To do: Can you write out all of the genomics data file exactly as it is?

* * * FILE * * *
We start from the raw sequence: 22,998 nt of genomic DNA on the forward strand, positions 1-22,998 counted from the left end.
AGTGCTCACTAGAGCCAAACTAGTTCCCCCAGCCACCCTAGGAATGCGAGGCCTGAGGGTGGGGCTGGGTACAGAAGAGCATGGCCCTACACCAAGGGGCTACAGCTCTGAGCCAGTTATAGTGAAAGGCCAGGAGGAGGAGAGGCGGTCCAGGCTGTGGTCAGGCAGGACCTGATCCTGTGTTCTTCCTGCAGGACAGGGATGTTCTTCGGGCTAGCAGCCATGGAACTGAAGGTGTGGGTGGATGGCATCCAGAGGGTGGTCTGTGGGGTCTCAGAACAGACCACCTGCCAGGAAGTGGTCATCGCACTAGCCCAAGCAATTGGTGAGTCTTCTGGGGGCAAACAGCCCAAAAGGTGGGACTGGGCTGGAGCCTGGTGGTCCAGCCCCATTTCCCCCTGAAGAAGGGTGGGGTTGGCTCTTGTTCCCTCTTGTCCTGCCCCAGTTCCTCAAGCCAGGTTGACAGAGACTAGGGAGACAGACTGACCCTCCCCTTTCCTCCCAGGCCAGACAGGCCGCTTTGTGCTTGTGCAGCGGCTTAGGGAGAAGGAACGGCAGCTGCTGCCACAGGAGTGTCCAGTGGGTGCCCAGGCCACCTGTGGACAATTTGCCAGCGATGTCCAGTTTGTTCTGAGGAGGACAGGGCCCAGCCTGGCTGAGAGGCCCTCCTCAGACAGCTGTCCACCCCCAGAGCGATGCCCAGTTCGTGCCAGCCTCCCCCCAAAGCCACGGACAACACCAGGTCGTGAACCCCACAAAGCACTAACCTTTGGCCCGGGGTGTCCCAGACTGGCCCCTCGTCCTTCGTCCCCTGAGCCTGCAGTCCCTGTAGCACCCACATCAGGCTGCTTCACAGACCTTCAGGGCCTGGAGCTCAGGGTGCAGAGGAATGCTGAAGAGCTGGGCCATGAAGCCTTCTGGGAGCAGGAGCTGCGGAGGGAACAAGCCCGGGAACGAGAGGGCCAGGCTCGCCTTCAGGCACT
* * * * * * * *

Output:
We start from the raw sequence: 22,998 nt of genomic DNA on the forward strand, positions 1-22,998 counted from the left end.
AGTGCTCACTAGAGCCAAACTAGTTCCCCCAGCCACCCTAGGAATGCGAGGCCTGAGGGTGGGGCTGGGTACAGAAGAGCATGGCCCTACACCAAGGGGCTACAGCTCTGAGCCAGTTATAGTGAAAGGCCAGGAGGAGGAGAGGCGGTCCAGGCTGTGGTCAGGCAGGACCTGATCCTGTGTTCTTCCTGCAGGACAGGGATGTTCTTCGGGCTAGCAGCCATGGAACTGAAGGTGTGGGTGGATGGCATCCAGAGGGTGGTCTGTGGGGTCTCAGAACAGACCACCTGCCAGGAAGTGGTCATCGCACTAGCCCAAGCAATTGGTGAGTCTTCTGGGGGCAAACAGCCCAAAAGGTGGGACTGGGCTGGAGCCTGGTGGTCCAGCCCCATTTCCCCCTGAAGAAGGGTGGGGTTGGCTCTTGTTCCCTCTTGTCCTGCCCCAGTTCCTCAAGCCAGGTTGACAGAGACTAGGGAGACAGACTGACCCTCCCCTTTCCTCCCAGGCCAGACAGGCCGCTTTGTGCTTGTGCAGCGGCTTAGGGAGAAGGAACGGCAGCTGCTGCCACAGGAGTGTCCAGTGGGTGCCCAGGCCACCTGTGGACAATTTGCCAGCGATGTCCAGTTTGTTCTGAGGAGGACAGGGCCCAGCCTGGCTGAGAGGCCCTCCTCAGACAGCTGTCCACCCCCAGAGCGATGCCCAGTTCGTGCCAGCCTCCCCCCAAAGCCACGGACAACACCAGGTCGTGAACCCCACAAAGCACTAACCTTTGGCCCGGGGTGTCCCAGACTGGCCCCTCGTCCTTCGTCCCCTGAGCCTGCAGTCCCTGTAGCACCCACATCAGGCTGCTTCACAGACCTTCAGGGCCTGGAGCTCAGGGTGCAGAGGAATGCTGAAGAGCTGGGCCATGAAGCCTTCTGGGAGCAGGAGCTGCGGAGGGAACAAGCCCGGGAACGAGAGGGCCAGGCTCGCCTTCAGGCACT